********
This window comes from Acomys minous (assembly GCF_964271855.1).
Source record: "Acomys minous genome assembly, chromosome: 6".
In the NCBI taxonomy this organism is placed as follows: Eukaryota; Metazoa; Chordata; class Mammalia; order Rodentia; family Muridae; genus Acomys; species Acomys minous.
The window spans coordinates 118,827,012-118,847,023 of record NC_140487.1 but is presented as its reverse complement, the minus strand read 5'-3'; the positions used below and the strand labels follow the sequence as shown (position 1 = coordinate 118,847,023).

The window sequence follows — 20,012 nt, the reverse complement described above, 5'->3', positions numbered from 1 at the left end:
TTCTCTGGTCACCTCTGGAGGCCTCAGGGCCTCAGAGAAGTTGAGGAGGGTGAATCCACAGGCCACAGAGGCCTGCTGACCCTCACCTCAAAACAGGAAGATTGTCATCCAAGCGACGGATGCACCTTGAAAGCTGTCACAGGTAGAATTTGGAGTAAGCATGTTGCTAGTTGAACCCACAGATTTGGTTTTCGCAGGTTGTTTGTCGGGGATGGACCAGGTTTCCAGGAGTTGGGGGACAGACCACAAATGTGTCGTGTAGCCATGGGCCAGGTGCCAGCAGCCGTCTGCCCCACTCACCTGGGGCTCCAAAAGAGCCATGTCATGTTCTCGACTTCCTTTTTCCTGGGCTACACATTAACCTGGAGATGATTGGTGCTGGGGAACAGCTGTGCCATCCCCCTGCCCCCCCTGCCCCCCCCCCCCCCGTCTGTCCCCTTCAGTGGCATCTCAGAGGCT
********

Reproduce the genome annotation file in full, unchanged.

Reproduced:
This window comes from Acomys minous (assembly GCF_964271855.1).
Source record: "Acomys minous genome assembly, chromosome: 6".
In the NCBI taxonomy this organism is placed as follows: Eukaryota; Metazoa; Chordata; class Mammalia; order Rodentia; family Muridae; genus Acomys; species Acomys minous.
The window spans coordinates 118,827,012-118,847,023 of record NC_140487.1 but is presented as its reverse complement, the minus strand read 5'-3'; the positions used below and the strand labels follow the sequence as shown (position 1 = coordinate 118,847,023).

The window sequence follows — 20,012 nt, the reverse complement described above, 5'->3', positions numbered from 1 at the left end:
TTCTCTGGTCACCTCTGGAGGCCTCAGGGCCTCAGAGAAGTTGAGGAGGGTGAATCCACAGGCCACAGAGGCCTGCTGACCCTCACCTCAAAACAGGAAGATTGTCATCCAAGCGACGGATGCACCTTGAAAGCTGTCACAGGTAGAATTTGGAGTAAGCATGTTGCTAGTTGAACCCACAGATTTGGTTTTCGCAGGTTGTTTGTCGGGGATGGACCAGGTTTCCAGGAGTTGGGGGACAGACCACAAATGTGTCGTGTAGCCATGGGCCAGGTGCCAGCAGCCGTCTGCCCCACTCACCTGGGGCTCCAAAAGAGCCATGTCATGTTCTCGACTTCCTTTTTCCTGGGCTACACATTAACCTGGAGATGATTGGTGCTGGGGAACAGCTGTGCCATCCCCCTGCCCCCCCTGCCCCCCCCCCCCCCGTCTGTCCCCTTCAGTGGCATCTCAGAGGCT